Joanna Briscoe's creepily atmospheric new novel 'Touched' is a take on John Wyndham's 'The Midwich Cuckoos'
The year is 1963 and the Crale family has moved to a little village called Crowsley Beck: right from the off, it is clear that something is rather rum. Formerly the owners of a cottage that adjoined another cottage belonging to Crale's mother, they have forced the old lady out – unwisely as it turns out – and are trying to turn the two cottages into one house. However, the house doesn't want to play ball. Walls ooze.
There are strange smells. Meanwhile, of the Crale children, odd Eva insists on wearing her grandmother's clothes and gets loopier by the day in the company of an imaginary friend called Freddie, who turns out to be something else, while beautiful blonde Jennifer transfixes everyone who looks at her. Then they both disappear.
To reveal much more would be to reveal the plot but what this book really amounts to is a take on John Wyndham's The Midwich Cuckoos.
Joanna Briscoe spent her early years in Letchmore Heath, where the film was set, and here too we have a seemingly ordinary set up disturbed by things that go bump in the night.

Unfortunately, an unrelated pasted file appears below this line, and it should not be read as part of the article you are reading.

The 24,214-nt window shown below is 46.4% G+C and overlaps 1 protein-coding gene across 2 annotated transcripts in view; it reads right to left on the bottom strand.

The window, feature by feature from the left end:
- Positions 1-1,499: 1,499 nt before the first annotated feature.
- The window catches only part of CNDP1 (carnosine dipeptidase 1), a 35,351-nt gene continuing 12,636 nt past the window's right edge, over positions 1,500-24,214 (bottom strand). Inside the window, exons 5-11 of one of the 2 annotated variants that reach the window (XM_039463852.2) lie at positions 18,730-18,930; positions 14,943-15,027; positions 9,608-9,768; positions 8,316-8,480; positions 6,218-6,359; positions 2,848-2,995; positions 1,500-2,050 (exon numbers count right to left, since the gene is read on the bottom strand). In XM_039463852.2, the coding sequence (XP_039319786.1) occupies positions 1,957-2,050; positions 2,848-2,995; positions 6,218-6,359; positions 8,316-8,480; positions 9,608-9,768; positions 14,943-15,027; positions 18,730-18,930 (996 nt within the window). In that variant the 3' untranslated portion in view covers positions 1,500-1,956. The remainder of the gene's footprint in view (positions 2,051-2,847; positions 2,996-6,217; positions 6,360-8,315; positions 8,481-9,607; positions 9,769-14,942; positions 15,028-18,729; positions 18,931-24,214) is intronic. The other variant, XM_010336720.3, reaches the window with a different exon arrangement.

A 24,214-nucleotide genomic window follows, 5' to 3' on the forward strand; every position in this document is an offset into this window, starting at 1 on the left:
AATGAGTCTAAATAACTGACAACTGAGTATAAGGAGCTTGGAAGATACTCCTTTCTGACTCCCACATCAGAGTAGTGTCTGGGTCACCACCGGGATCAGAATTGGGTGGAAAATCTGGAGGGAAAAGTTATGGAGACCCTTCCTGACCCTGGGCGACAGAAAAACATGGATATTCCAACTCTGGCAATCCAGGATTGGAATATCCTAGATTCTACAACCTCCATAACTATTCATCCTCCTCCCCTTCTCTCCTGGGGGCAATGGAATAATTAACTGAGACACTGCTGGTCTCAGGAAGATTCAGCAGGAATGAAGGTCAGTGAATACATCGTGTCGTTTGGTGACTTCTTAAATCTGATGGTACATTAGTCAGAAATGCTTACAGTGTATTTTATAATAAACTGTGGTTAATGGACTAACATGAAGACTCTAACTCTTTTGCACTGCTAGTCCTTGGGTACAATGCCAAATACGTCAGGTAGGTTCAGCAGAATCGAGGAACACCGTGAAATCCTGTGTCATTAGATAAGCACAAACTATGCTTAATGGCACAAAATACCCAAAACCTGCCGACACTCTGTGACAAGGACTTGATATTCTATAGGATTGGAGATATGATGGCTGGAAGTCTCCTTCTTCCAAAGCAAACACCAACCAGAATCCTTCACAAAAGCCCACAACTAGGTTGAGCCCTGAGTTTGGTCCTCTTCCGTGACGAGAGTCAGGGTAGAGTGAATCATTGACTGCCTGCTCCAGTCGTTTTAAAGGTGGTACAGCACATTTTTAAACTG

The original had a whole tribe of otherworldly blonde children while here there's only the one but the idea is the same: perfection can conceal something else (not, in the case of Jennifer, what you might think).
First of all, full marks to Joanna for summoning up the atmosphere of the gin-and-Jag set in the early Sixties: bored housewives, furtive looks between married neighbours, the stifling heat of the summer and the no less stifling heat of the village's disapproval which is very well carried off.
The storyline involving Freddie turned out to be rather touching, even if I began to guess in advance what was actually the case.
However Odd Eva goes missing first, something the family doesn't seem to be particularly worried about on the grounds that she's done it before and she's a fruitcake.
Surely in reality there would be a little more parental concern? When Jennifer also disappears, it's so obvious what's behind it that I felt a little irritated.
You shouldn't always introduce the bad guy with what might as well be a neon light flashing "villain" above his head. However, it's a competently told yarn, for all that.